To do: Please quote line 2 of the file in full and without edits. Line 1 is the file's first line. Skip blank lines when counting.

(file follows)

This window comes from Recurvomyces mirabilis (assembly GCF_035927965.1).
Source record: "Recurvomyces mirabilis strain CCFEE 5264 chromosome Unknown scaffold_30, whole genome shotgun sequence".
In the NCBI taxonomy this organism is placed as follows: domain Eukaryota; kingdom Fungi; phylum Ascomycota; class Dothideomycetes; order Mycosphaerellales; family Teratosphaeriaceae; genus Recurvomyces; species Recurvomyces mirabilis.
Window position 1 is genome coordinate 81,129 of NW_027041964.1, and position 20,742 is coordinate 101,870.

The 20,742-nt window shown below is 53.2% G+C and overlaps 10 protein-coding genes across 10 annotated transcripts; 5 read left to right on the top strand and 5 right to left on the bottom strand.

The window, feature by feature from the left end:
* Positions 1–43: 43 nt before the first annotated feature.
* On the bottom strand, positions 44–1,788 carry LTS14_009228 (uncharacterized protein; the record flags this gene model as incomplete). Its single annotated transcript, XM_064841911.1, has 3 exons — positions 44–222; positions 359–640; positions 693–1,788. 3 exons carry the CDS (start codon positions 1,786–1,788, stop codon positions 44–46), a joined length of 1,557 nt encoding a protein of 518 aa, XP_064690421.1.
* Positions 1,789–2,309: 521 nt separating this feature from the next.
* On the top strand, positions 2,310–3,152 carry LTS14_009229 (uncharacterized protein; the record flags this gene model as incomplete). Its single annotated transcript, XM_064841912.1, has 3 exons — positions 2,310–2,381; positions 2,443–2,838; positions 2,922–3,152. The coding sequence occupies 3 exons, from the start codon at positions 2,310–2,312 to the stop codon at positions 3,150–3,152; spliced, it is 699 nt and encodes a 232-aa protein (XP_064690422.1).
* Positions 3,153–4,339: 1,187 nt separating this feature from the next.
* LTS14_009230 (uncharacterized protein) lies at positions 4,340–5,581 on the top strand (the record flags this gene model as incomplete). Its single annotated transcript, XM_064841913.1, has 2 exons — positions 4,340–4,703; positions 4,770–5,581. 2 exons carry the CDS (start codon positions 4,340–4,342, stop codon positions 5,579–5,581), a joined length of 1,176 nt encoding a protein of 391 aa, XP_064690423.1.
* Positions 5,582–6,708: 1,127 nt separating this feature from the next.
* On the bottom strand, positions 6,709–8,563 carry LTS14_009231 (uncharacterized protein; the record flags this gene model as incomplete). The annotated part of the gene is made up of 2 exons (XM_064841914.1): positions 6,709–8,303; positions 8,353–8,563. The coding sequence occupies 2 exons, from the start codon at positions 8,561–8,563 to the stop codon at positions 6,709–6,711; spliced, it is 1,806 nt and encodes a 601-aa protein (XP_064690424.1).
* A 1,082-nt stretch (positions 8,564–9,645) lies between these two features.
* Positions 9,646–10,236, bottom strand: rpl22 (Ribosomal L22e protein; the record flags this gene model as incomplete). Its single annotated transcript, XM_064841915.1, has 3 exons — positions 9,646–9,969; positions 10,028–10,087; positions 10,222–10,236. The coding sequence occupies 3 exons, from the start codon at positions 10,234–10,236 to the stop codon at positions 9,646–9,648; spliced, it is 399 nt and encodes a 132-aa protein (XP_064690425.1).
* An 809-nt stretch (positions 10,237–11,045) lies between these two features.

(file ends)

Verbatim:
Source record: "Recurvomyces mirabilis strain CCFEE 5264 chromosome Unknown scaffold_30, whole genome shotgun sequence".